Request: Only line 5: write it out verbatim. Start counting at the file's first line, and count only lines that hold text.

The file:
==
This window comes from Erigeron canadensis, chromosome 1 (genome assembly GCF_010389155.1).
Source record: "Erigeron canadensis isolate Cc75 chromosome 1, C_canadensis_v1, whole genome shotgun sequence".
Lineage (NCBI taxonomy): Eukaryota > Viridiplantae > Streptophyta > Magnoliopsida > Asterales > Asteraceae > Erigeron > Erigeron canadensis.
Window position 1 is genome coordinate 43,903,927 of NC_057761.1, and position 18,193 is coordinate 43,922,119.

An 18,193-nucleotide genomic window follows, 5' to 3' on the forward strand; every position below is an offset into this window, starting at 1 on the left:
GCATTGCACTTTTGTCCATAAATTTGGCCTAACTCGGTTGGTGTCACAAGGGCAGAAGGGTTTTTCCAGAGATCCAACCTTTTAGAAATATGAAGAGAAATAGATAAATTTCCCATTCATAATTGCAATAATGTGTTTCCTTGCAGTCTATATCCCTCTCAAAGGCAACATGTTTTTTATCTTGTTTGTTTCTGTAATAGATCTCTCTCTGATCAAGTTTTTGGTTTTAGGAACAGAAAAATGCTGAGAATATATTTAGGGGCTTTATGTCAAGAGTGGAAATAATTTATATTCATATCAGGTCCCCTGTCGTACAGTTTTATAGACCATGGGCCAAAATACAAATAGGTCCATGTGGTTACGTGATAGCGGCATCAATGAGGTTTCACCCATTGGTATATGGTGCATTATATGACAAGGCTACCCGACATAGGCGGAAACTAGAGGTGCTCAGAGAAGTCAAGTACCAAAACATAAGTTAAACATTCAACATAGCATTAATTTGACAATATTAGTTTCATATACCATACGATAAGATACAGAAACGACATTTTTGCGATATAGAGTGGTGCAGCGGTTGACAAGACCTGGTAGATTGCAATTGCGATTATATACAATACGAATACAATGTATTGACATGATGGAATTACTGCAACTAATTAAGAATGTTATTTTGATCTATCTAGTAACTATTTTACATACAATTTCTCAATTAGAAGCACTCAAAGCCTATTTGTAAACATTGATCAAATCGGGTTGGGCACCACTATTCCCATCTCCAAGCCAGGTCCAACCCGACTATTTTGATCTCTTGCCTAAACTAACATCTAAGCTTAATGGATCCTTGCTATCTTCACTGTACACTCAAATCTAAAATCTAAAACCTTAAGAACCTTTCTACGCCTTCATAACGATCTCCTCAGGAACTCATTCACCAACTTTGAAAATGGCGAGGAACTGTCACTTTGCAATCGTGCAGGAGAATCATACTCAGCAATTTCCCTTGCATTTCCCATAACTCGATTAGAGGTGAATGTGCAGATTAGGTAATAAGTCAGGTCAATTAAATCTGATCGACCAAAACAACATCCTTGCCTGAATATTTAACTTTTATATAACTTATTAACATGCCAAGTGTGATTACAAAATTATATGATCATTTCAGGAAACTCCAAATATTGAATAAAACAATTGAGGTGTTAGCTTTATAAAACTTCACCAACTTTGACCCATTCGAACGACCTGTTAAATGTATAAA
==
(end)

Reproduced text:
An 18,193-nucleotide genomic window follows, 5' to 3' on the forward strand; every position below is an offset into this window, starting at 1 on the left: